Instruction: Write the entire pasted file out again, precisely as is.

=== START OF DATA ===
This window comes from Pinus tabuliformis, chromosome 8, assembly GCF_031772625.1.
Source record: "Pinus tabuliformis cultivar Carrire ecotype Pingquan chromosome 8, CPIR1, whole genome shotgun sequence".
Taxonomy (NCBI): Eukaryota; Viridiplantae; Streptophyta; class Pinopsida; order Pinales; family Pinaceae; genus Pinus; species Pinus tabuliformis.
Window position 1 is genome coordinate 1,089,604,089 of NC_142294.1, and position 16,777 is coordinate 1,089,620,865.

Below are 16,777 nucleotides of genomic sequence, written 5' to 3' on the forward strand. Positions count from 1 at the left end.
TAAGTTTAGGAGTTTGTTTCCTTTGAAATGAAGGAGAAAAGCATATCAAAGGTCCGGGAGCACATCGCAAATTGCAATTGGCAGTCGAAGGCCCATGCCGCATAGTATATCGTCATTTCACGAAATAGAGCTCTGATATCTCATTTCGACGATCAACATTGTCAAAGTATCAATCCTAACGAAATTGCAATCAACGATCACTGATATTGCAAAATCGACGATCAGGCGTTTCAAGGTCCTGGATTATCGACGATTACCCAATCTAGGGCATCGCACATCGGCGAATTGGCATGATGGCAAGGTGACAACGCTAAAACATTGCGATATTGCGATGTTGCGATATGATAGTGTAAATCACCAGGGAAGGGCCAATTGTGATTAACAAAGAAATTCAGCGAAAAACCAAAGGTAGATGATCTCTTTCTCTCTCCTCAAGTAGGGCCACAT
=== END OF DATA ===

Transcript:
This window comes from Pinus tabuliformis, chromosome 8, assembly GCF_031772625.1.
Source record: "Pinus tabuliformis cultivar Carrire ecotype Pingquan chromosome 8, CPIR1, whole genome shotgun sequence".
Taxonomy (NCBI): Eukaryota; Viridiplantae; Streptophyta; class Pinopsida; order Pinales; family Pinaceae; genus Pinus; species Pinus tabuliformis.
Window position 1 is genome coordinate 1,089,604,089 of NC_142294.1, and position 16,777 is coordinate 1,089,620,865.

Below are 16,777 nucleotides of genomic sequence, written 5' to 3' on the forward strand. Positions count from 1 at the left end.
TAAGTTTAGGAGTTTGTTTCCTTTGAAATGAAGGAGAAAAGCATATCAAAGGTCCGGGAGCACATCGCAAATTGCAATTGGCAGTCGAAGGCCCATGCCGCATAGTATATCGTCATTTCACGAAATAGAGCTCTGATATCTCATTTCGACGATCAACATTGTCAAAGTATCAATCCTAACGAAATTGCAATCAACGATCACTGATATTGCAAAATCGACGATCAGGCGTTTCAAGGTCCTGGATTATCGACGATTACCCAATCTAGGGCATCGCACATCGGCGAATTGGCATGATGGCAAGGTGACAACGCTAAAACATTGCGATATTGCGATGTTGCGATATGATAGTGTAAATCACCAGGGAAGGGCCAATTGTGATTAACAAAGAAATTCAGCGAAAAACCAAAGGTAGATGATCTCTTTCTCTCTCCTCAAGTAGGGCCACAT